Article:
Residents in Nairobi, Kenya can now get on the web, thanks to a solar powered internet café that has been built by Computer Aid International.
The Café, which has been built in conjunction with Computers For Schools Kenya (CFSK), is a pre-built container that was shipped from London. Thanks to the six solar panels on the roof, which power a thin client network and 11 flat screen monitors run off a single Pentium four PC, the container can be placed anywhere on the planet, with no need for mains electricity or wired connections.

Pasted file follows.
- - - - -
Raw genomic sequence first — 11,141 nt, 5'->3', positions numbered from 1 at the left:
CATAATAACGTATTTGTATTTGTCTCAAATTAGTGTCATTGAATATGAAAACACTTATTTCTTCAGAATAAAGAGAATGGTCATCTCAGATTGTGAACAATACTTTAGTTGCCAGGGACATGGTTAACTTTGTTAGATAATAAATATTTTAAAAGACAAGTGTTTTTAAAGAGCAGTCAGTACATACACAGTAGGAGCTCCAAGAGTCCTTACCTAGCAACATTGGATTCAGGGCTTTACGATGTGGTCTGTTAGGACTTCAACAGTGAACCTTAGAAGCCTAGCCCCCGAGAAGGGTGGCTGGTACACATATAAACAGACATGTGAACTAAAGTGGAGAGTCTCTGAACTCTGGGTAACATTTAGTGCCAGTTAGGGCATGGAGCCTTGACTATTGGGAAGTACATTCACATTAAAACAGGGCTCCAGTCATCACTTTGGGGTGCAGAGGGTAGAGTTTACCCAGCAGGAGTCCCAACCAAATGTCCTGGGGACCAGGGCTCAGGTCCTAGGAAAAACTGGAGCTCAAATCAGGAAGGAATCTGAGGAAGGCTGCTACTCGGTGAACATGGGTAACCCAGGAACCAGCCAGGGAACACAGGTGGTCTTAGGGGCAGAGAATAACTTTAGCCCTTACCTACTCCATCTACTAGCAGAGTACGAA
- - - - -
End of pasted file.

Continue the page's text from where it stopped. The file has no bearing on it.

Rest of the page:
The IT charity said the panels will provide 12 hours' worth of electricity every day and will last for up to 25 years. Meanwhile, the net access is provided by a cellular data connection.
"The solar internet café is an exciting new project for Computer Aid that enables us to reach even the most isolated rural communities," said Tony Roberts, CEO of Computer Aid.
"Computer Aid is committed to removing the barriers to ICT access in developing countries. The solar powered internet café is just one of a number of projects we are working on to provide ICT solutions for rural communities."
The charity plans to set up several more solar internet cafés in sub-Saharan Africa over the coming year.
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